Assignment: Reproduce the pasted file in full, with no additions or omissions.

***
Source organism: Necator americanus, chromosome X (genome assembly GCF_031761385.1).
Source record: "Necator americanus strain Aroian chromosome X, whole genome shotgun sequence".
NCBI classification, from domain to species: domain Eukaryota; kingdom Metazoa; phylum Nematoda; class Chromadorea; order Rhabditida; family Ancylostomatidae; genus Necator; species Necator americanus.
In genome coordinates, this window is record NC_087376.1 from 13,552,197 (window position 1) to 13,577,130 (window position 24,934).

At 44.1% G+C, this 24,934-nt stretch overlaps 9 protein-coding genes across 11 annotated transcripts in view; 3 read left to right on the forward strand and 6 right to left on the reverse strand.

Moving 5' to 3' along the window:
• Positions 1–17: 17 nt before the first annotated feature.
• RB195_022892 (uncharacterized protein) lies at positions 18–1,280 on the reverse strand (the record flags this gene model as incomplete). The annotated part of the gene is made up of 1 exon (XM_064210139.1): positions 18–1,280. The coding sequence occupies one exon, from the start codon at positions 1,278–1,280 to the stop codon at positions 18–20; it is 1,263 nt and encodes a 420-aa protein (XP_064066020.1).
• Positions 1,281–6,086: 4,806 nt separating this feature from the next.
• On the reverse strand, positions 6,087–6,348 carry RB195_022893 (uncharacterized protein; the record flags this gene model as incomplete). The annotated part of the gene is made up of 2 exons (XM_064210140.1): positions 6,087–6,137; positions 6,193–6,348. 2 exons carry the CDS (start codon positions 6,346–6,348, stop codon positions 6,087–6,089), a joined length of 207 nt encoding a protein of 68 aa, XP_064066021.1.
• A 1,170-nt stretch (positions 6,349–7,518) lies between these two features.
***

Source organism: Necator americanus, chromosome X (genome assembly GCF_031761385.1).
Source record: "Necator americanus strain Aroian chromosome X, whole genome shotgun sequence".
NCBI classification, from domain to species: domain Eukaryota; kingdom Metazoa; phylum Nematoda; class Chromadorea; order Rhabditida; family Ancylostomatidae; genus Necator; species Necator americanus.
In genome coordinates, this window is record NC_087376.1 from 13,552,197 (window position 1) to 13,577,130 (window position 24,934).

At 44.1% G+C, this 24,934-nt stretch overlaps 9 protein-coding genes across 11 annotated transcripts in view; 3 read left to right on the forward strand and 6 right to left on the reverse strand.

Moving 5' to 3' along the window:
• Positions 1–17: 17 nt before the first annotated feature.
• RB195_022892 (uncharacterized protein) lies at positions 18–1,280 on the reverse strand (the record flags this gene model as incomplete). The annotated part of the gene is made up of 1 exon (XM_064210139.1): positions 18–1,280. The coding sequence occupies one exon, from the start codon at positions 1,278–1,280 to the stop codon at positions 18–20; it is 1,263 nt and encodes a 420-aa protein (XP_064066020.1).
• Positions 1,281–6,086: 4,806 nt separating this feature from the next.
• On the reverse strand, positions 6,087–6,348 carry RB195_022893 (uncharacterized protein; the record flags this gene model as incomplete). The annotated part of the gene is made up of 2 exons (XM_064210140.1): positions 6,087–6,137; positions 6,193–6,348. 2 exons carry the CDS (start codon positions 6,346–6,348, stop codon positions 6,087–6,089), a joined length of 207 nt encoding a protein of 68 aa, XP_064066021.1.
• A 1,170-nt stretch (positions 6,349–7,518) lies between these two features.